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facts & arguments

SAM KALDA/The Globe and Mail

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It's so easy to put a smile on a little boy's face: a raspberry Popsicle on a summer's day, a funny picture book, Velcro-fastened sneakers that light up with each bouncy step. These early memories of my son's childhood are lodged in my soul.

As my little boy Adam grew into a teenager, life became more complicated. He slammed doors, lost his $200 orthodontic retainer, and stayed glued to the Internet. I managed to get through the obstacle course of his adolescence until he finally arrived on the cusp of manhood. I began to see the delight of self-hood on my son's face. He used technical words I didn't know, made clever political jokes at the dinner table and bombarded his father and me with passionate opinions about ethics in the online world.

I wasn't surprised when Adam jumped into computer science at university. At seven, he had bounded upstairs from the TV room, an unfamiliar booklet clutched in his small hand. "Guess what, Mom? The VCR has a manual!" He was already on page 27. I realized then that no matter what future career I might imagine for him, his individual path was likely set.

When Adam was about to turn 21, I mulled over how to celebrate this milestone birthday. I wanted to provide him with the kind of thrill he had felt at his dinosaur-themed party or his outing with 13-year-old friends to a video-game parlour.

I tried to think of a novel and exciting activity that two middle-aged parents with arthritic knees could do with their 21-year-old son. Skydiving, bungee-jumping and zip-lining were out of the question. I went online to search for birthday adventure ideas, and Google offered the answer – a hot-air balloon ride.

On a late afternoon in June, we drove for an hour from Montreal to a hotel parking lot in Saint-Jean-sur-Richelieu, the meeting point for our excursion. The actual balloon launch site would be determined by the day's wind speed and direction.

We waited in the car, wondering who and what would show up. A 10-seat van arrived, pulling a surprisingly small box trailer with a picture of a hot-air balloon on its side. How could this colourful little cube on two wheels contain everything needed to safely launch my family into the air?

We met the three balloonists, climbed into the van and drove 15 minutes to a farmer's field. The pilot and his two assistants unloaded and spread out equipment: a wicker gondola; ropes and fans; a burner and propane cylinders; and the multilayers of a folded rectangle of red and yellow nylon, the "envelope" that would lift us to the sky.

Once the balloon was unfolded and attached to the gondola lying sideways on the ground, the pilot set up a two-metre fan to fill it with air. The envelope was more than 25 metres long, its rip-stop nylon walls undulating and expanding under the steady stream of air. As it inflated, the pilot invited us to walk inside. "You have a few minutes. Go ahead and take a look."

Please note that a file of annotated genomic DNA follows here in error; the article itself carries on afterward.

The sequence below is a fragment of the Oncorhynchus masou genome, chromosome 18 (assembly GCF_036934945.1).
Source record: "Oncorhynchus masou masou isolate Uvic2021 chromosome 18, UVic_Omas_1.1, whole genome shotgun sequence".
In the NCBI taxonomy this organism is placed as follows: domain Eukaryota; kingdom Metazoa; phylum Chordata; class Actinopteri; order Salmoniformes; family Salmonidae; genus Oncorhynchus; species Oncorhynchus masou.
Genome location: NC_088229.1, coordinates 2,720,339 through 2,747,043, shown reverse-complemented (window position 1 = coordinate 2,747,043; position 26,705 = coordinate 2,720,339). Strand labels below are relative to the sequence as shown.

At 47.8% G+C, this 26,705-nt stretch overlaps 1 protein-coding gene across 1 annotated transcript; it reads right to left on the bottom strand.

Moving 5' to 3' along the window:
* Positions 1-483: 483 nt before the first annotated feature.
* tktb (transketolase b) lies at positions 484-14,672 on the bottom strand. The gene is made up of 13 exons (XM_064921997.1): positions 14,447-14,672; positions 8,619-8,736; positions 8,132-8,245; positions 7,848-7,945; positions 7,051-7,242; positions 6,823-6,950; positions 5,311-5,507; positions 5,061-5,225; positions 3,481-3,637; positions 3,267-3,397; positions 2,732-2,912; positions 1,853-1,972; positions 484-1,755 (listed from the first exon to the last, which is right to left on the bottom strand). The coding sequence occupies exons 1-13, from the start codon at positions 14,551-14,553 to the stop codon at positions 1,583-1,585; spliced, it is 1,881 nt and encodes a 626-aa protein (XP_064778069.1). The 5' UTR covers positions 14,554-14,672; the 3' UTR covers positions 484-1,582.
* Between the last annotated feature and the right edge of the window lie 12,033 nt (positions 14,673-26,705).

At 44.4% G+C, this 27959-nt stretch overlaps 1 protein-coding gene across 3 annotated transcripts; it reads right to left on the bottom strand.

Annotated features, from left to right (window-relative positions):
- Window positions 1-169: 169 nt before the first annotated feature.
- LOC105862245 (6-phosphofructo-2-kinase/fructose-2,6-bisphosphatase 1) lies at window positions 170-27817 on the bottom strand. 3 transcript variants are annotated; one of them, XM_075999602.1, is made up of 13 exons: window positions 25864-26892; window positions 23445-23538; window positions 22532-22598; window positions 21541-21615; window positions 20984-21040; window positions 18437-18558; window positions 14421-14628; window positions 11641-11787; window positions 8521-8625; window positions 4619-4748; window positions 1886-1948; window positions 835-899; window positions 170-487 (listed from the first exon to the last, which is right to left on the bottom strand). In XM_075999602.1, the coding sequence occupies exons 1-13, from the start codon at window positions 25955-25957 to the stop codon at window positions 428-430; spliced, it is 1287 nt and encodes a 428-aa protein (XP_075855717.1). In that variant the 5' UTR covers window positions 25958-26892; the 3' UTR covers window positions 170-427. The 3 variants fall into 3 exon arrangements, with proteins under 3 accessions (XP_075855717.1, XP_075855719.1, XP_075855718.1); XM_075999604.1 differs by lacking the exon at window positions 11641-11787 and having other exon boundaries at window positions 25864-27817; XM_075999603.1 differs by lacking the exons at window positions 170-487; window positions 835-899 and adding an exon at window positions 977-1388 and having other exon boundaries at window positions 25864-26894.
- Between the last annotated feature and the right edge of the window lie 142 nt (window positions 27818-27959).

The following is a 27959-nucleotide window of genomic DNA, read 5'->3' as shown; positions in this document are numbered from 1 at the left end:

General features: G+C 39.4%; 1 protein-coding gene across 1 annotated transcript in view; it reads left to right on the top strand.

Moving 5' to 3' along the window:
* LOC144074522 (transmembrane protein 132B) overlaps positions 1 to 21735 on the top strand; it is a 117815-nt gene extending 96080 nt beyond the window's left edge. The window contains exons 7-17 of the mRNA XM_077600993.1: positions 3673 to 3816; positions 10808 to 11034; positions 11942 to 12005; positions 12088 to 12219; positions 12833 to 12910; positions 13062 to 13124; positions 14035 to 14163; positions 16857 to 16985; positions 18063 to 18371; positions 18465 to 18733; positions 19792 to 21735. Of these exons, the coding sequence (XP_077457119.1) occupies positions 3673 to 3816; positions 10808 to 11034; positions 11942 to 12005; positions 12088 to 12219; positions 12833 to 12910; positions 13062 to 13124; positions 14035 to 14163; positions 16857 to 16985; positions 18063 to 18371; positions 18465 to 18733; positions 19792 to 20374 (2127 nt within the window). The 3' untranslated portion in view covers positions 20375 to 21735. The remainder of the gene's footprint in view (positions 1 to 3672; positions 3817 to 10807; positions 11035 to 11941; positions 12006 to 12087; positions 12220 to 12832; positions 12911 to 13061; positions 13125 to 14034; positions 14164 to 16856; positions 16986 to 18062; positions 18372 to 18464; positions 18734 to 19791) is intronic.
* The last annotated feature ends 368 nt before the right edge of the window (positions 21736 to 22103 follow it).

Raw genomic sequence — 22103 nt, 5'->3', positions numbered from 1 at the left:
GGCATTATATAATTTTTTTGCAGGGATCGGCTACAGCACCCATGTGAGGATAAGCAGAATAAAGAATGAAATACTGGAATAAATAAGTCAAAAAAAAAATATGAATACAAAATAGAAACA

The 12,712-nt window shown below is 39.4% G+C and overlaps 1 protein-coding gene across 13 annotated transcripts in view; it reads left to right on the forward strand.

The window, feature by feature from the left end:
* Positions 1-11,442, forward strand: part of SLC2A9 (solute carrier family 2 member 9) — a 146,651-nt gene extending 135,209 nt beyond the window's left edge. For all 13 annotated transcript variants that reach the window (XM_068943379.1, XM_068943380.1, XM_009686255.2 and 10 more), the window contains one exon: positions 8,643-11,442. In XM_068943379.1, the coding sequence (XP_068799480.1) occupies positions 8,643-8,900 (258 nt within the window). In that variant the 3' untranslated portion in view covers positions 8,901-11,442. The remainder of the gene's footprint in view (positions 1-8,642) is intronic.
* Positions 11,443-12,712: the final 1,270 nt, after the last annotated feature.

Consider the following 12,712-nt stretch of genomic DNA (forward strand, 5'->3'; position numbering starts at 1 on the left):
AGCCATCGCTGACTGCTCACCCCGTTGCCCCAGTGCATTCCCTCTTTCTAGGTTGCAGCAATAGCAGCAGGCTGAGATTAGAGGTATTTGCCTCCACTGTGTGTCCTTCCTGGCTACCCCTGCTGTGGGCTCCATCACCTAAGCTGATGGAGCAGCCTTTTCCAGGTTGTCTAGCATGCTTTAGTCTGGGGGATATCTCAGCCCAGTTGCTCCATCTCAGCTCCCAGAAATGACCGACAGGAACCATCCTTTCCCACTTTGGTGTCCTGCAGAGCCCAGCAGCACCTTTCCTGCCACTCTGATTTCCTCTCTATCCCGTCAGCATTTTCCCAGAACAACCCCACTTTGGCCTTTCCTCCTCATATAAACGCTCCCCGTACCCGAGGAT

I watched Adam and his father stroll through, chatting about cubic feet. I trod carefully over the cloth, checking for patches and flaws (thankfully, I found none). My husband touched the walls and joked, "Feels pretty thin. Do you think it'll hold us up?" Both of them chuckled. Their banter only added to my trepidation. The "chase crew" in the van could do little more than track us and arrange for a landing spot. I kept reassuring myself that hot-air balloon flights had an excellent safety record.

The pilot told us to be ready to jump into the basket, and he lit the propane burner, shooting final blasts of hot air into the envelope. The gigantic balloon rose, pulling the gondola upright. "Get in now!" he said.

There was no time for second thoughts. We scrambled over the side into the wicker carrier. The assistants unfastened the tethers and we lifted off. We rose 300 m into the air and began our silent drift. My nerves disappeared as, enthralled, we gazed down on miniature buildings and tiny cars on grey ribbons of roadway.

During a hot-air balloon flight, the pilot uses propane heat and vents to adjust air temperature inside the envelope. He controls only altitude. A current of wind might modify a balloon's direction, but like judicious parenting, there is no direct steering. We were gliding freely across the sky, not knowing what heights we would reach, not knowing what the exact destination of our journey would be.

We drifted eastward over lacy treetops and aqua gems of swimming pools, which dotted the patchwork of suburban lawns. The periodic roar of a blast of propane interrupted long interludes of silence. As we rode on a breeze above a tawny field, we waved and shouted hello to a farmer on a tractor below, who was plowing under the remnants of his old cornstalks.

"Pretty cool, Mom," said Adam.

I watched my son's face, his square jaw and the stubble on his cheeks. His eyes scanned back and forth between the scenes beneath us and the huge orb of colours over our heads. He smiled at the thrill of sailing through the sky at the whim of the wind and at his new perspective on the world.

My grown-up son beamed with delight – like he did as a child, like I hope he will do in the future – his spontaneous smile still reaching the deepest part of me.

Karen Zey lives in Pointe-Claire, Que.

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